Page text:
She moves to Alabama, is put in touch with a Christian adoption agency called Lifeline Children’s Services. Peggy Dutton and her husband are on the board of Lifeline. They get to know this courageous woman and agree to give her child a loving home. Two days after Molly’s birth, they adopt her.
Molly grows up and lives a gloriously average suburban life and now attends Auburn University as a horticulture student.
Almost no one there knew her story—until friends urged her to run for homecoming queen. For her platform issue, Molly chose alternatives for women facing crisis pregnancies. She told her story which spread like wildfire. Soon, Molly was all over TV and the Web winsomely sharing her positive message about life.
“It’s already been a huge response,” she said. “It shows how much the public wants to receive life. It has been viral.” And not only that—Molly Anne Dutton was named Auburn’s homecoming queen!
Amazing—from what some people would call a disposable “blob of tissue” to homecoming queen. All because of the selflessness of a mother.
And you thought fairytales at Auburn only came true on the football field!
Folks, Molly Anne Dutton’s story reminds us that we don’t have to choose between biblical truth and compelling stories. It’s not all about facts and figures. We must touch people’s hearts as well as their heads. And true truth always does that, because the ultimate Truth of the world was embodied personally in Jesus Christ.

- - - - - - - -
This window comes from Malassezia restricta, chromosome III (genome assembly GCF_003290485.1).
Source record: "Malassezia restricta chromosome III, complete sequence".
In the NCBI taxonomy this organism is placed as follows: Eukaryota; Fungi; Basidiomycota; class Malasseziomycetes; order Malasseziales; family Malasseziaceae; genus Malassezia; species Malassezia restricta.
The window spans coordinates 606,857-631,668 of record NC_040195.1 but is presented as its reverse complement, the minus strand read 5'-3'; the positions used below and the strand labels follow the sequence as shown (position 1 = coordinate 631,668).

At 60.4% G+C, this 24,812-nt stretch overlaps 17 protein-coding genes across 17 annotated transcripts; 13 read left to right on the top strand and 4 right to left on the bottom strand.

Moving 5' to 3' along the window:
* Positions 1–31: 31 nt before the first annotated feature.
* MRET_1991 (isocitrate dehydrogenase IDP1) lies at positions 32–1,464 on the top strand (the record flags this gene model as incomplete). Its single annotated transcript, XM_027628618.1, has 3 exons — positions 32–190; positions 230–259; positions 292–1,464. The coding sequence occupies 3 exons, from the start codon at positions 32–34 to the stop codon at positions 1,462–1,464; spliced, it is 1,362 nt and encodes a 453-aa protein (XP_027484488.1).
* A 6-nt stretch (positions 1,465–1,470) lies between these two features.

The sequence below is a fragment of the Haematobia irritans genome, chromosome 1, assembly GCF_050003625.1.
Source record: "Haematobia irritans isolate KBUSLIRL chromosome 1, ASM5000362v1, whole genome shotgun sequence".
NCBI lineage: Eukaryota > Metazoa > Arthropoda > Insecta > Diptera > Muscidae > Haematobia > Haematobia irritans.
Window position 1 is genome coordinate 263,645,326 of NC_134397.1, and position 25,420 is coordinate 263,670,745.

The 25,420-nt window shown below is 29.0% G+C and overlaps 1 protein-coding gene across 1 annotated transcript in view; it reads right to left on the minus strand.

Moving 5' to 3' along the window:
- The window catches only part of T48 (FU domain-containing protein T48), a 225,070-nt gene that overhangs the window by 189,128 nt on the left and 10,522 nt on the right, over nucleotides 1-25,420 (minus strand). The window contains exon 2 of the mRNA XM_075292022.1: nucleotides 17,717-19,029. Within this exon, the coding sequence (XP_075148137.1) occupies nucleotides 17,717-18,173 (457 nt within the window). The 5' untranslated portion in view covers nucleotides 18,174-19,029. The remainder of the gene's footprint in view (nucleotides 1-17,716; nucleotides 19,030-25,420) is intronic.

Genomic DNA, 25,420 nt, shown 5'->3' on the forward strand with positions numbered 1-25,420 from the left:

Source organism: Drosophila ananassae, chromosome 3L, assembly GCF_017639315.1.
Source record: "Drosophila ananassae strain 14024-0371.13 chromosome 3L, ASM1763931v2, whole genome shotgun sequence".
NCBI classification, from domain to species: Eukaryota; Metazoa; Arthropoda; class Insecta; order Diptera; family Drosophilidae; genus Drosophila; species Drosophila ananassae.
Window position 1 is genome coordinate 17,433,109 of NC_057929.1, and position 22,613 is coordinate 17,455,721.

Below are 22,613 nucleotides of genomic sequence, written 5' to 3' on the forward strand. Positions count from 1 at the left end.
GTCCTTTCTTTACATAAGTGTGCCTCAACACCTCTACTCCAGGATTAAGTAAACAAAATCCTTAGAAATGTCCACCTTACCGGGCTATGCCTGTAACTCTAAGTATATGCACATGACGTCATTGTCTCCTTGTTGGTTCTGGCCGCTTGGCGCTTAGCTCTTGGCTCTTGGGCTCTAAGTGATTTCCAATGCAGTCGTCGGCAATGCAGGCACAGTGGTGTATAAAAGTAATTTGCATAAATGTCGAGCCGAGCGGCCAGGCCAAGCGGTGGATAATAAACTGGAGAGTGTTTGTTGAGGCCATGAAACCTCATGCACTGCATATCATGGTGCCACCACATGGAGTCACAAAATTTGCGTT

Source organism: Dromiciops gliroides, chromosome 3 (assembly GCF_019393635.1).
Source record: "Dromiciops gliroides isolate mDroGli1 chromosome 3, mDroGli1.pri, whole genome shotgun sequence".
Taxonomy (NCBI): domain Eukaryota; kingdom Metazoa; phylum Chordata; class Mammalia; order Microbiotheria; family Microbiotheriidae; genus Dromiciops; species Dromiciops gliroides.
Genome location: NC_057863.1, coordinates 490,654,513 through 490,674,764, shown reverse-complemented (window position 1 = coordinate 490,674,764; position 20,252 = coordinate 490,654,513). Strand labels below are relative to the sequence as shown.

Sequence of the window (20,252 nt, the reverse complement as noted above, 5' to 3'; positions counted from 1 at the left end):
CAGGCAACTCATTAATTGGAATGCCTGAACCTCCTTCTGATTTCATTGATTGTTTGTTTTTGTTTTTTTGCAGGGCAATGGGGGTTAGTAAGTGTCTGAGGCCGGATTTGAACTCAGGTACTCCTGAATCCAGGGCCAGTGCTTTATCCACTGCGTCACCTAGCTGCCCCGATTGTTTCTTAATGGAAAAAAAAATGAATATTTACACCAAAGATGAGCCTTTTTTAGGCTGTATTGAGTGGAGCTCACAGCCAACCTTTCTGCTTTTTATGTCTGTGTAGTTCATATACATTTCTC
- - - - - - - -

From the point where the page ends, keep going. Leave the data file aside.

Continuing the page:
Here’s another true fairytale, told by Jerry Root and our own Stan Guthrie in their outstanding book, “The Sacrament of Evangelism”:
“A woman named Virginia and her husband,” they write, “were expecting their first child. Doctors, however, said the kidneys of the unborn baby were pocked with cysts. They said the child could not possibly live more than a few hours and advised them to abort.”
Virginia was heartbroken, but she had no intention of ending the baby’s life. She told the doctor, “I do not know why God chose me to be the mother of this child, but since He did I will give birth to this child and I will love it with mother-love the best I can for as long as it lives.”
When the baby was born, Virginia rocked, nursed, and sang to her baby until the child died. Jerry and Stan note, “There are no scales to measure such love and courage.”
Years later, another woman told Jerry about her pregnant daughter: Doctors told her that the baby inside her would also die within hours after birth and advised an abortion.